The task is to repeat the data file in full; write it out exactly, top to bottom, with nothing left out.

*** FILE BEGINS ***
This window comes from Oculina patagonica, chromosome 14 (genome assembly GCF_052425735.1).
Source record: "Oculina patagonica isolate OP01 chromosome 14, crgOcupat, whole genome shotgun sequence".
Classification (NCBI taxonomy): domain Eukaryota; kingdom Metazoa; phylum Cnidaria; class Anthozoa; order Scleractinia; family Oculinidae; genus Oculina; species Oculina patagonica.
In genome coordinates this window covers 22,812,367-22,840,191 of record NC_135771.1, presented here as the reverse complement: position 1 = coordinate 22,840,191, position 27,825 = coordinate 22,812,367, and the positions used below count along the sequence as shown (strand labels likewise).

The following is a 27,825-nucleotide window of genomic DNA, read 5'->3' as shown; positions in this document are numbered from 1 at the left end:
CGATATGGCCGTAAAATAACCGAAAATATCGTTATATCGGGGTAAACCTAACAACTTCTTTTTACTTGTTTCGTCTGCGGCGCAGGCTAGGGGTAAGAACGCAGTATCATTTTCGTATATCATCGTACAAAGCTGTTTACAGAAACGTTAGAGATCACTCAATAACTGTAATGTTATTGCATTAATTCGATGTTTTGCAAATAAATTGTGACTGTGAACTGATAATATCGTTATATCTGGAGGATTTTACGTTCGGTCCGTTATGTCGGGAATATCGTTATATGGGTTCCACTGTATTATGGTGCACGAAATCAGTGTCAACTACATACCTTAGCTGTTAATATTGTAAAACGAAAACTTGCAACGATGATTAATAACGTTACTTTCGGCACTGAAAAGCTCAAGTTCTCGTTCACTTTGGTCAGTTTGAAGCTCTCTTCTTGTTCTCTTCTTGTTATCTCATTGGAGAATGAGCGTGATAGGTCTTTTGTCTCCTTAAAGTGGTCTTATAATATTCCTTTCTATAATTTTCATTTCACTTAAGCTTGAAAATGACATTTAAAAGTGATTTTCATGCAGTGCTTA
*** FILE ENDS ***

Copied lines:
This window comes from Oculina patagonica, chromosome 14 (genome assembly GCF_052425735.1).
Source record: "Oculina patagonica isolate OP01 chromosome 14, crgOcupat, whole genome shotgun sequence".
Classification (NCBI taxonomy): domain Eukaryota; kingdom Metazoa; phylum Cnidaria; class Anthozoa; order Scleractinia; family Oculinidae; genus Oculina; species Oculina patagonica.
In genome coordinates this window covers 22,812,367-22,840,191 of record NC_135771.1, presented here as the reverse complement: position 1 = coordinate 22,840,191, position 27,825 = coordinate 22,812,367, and the positions used below count along the sequence as shown (strand labels likewise).

The following is a 27,825-nucleotide window of genomic DNA, read 5'->3' as shown; positions in this document are numbered from 1 at the left end:
CGATATGGCCGTAAAATAACCGAAAATATCGTTATATCGGGGTAAACCTAACAACTTCTTTTTACTTGTTTCGTCTGCGGCGCAGGCTAGGGGTAAGAACGCAGTATCATTTTCGTATATCATCGTACAAAGCTGTTTACAGAAACGTTAGAGATCACTCAATAACTGTAATGTTATTGCATTAATTCGATGTTTTGCAAATAAATTGTGACTGTGAACTGATAATATCGTTATATCTGGAGGATTTTACGTTCGGTCCGTTATGTCGGGAATATCGTTATATGGGTTCCACTGTATTATGGTGCACGAAATCAGTGTCAACTACATACCTTAGCTGTTAATATTGTAAAACGAAAACTTGCAACGATGATTAATAACGTTACTTTCGGCACTGAAAAGCTCAAGTTCTCGTTCACTTTGGTCAGTTTGAAGCTCTCTTCTTGTTCTCTTCTTGTTATCTCATTGGAGAATGAGCGTGATAGGTCTTTTGTCTCCTTAAAGTGGTCTTATAATATTCCTTTCTATAATTTTCATTTCACTTAAGCTTGAAAATGACATTTAAAAGTGATTTTCATGCAGTGCTTA